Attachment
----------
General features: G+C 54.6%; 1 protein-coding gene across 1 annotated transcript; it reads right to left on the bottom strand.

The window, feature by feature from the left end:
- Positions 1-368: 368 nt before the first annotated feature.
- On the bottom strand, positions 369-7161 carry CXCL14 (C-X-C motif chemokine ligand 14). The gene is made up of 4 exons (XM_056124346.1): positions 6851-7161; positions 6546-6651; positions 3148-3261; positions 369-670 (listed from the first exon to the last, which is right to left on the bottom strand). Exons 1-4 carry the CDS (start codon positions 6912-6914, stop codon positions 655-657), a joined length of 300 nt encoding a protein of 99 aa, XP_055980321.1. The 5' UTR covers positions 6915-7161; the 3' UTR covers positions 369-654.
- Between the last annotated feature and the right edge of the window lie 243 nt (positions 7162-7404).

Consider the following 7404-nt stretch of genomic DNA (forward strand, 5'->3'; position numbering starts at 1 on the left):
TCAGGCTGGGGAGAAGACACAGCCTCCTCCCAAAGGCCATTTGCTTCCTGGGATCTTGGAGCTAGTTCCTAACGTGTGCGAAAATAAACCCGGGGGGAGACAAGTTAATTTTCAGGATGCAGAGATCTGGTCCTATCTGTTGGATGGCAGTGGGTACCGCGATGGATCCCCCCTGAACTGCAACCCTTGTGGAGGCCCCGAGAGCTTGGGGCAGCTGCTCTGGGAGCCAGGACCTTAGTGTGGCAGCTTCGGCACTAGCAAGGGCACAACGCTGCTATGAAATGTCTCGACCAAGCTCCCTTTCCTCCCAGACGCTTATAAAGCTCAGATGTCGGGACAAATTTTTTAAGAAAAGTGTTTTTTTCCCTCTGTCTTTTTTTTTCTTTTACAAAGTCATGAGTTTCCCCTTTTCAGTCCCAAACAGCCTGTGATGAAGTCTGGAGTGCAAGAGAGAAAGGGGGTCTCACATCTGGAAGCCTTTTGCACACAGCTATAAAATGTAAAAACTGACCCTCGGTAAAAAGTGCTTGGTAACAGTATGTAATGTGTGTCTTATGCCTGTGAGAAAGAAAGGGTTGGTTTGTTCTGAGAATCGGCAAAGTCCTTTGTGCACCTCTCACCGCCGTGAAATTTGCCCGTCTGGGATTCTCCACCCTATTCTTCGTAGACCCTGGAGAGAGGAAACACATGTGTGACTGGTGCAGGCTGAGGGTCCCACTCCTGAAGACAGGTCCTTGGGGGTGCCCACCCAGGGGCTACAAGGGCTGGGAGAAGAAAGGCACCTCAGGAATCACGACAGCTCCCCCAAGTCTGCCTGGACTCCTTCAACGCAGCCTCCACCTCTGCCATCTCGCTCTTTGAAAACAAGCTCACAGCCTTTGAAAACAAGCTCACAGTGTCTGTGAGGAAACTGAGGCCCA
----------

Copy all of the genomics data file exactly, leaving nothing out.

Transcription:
General features: G+C 54.6%; 1 protein-coding gene across 1 annotated transcript; it reads right to left on the bottom strand.

The window, feature by feature from the left end:
- Positions 1-368: 368 nt before the first annotated feature.
- On the bottom strand, positions 369-7161 carry CXCL14 (C-X-C motif chemokine ligand 14). The gene is made up of 4 exons (XM_056124346.1): positions 6851-7161; positions 6546-6651; positions 3148-3261; positions 369-670 (listed from the first exon to the last, which is right to left on the bottom strand). Exons 1-4 carry the CDS (start codon positions 6912-6914, stop codon positions 655-657), a joined length of 300 nt encoding a protein of 99 aa, XP_055980321.1. The 5' UTR covers positions 6915-7161; the 3' UTR covers positions 369-654.
- Between the last annotated feature and the right edge of the window lie 243 nt (positions 7162-7404).

Consider the following 7404-nt stretch of genomic DNA (forward strand, 5'->3'; position numbering starts at 1 on the left):
TCAGGCTGGGGAGAAGACACAGCCTCCTCCCAAAGGCCATTTGCTTCCTGGGATCTTGGAGCTAGTTCCTAACGTGTGCGAAAATAAACCCGGGGGGAGACAAGTTAATTTTCAGGATGCAGAGATCTGGTCCTATCTGTTGGATGGCAGTGGGTACCGCGATGGATCCCCCCTGAACTGCAACCCTTGTGGAGGCCCCGAGAGCTTGGGGCAGCTGCTCTGGGAGCCAGGACCTTAGTGTGGCAGCTTCGGCACTAGCAAGGGCACAACGCTGCTATGAAATGTCTCGACCAAGCTCCCTTTCCTCCCAGACGCTTATAAAGCTCAGATGTCGGGACAAATTTTTTAAGAAAAGTGTTTTTTTCCCTCTGTCTTTTTTTTTCTTTTACAAAGTCATGAGTTTCCCCTTTTCAGTCCCAAACAGCCTGTGATGAAGTCTGGAGTGCAAGAGAGAAAGGGGGTCTCACATCTGGAAGCCTTTTGCACACAGCTATAAAATGTAAAAACTGACCCTCGGTAAAAAGTGCTTGGTAACAGTATGTAATGTGTGTCTTATGCCTGTGAGAAAGAAAGGGTTGGTTTGTTCTGAGAATCGGCAAAGTCCTTTGTGCACCTCTCACCGCCGTGAAATTTGCCCGTCTGGGATTCTCCACCCTATTCTTCGTAGACCCTGGAGAGAGGAAACACATGTGTGACTGGTGCAGGCTGAGGGTCCCACTCCTGAAGACAGGTCCTTGGGGGTGCCCACCCAGGGGCTACAAGGGCTGGGAGAAGAAAGGCACCTCAGGAATCACGACAGCTCCCCCAAGTCTGCCTGGACTCCTTCAACGCAGCCTCCACCTCTGCCATCTCGCTCTTTGAAAACAAGCTCACAGCCTTTGAAAACAAGCTCACAGTGTCTGTGAGGAAACTGAGGCCCA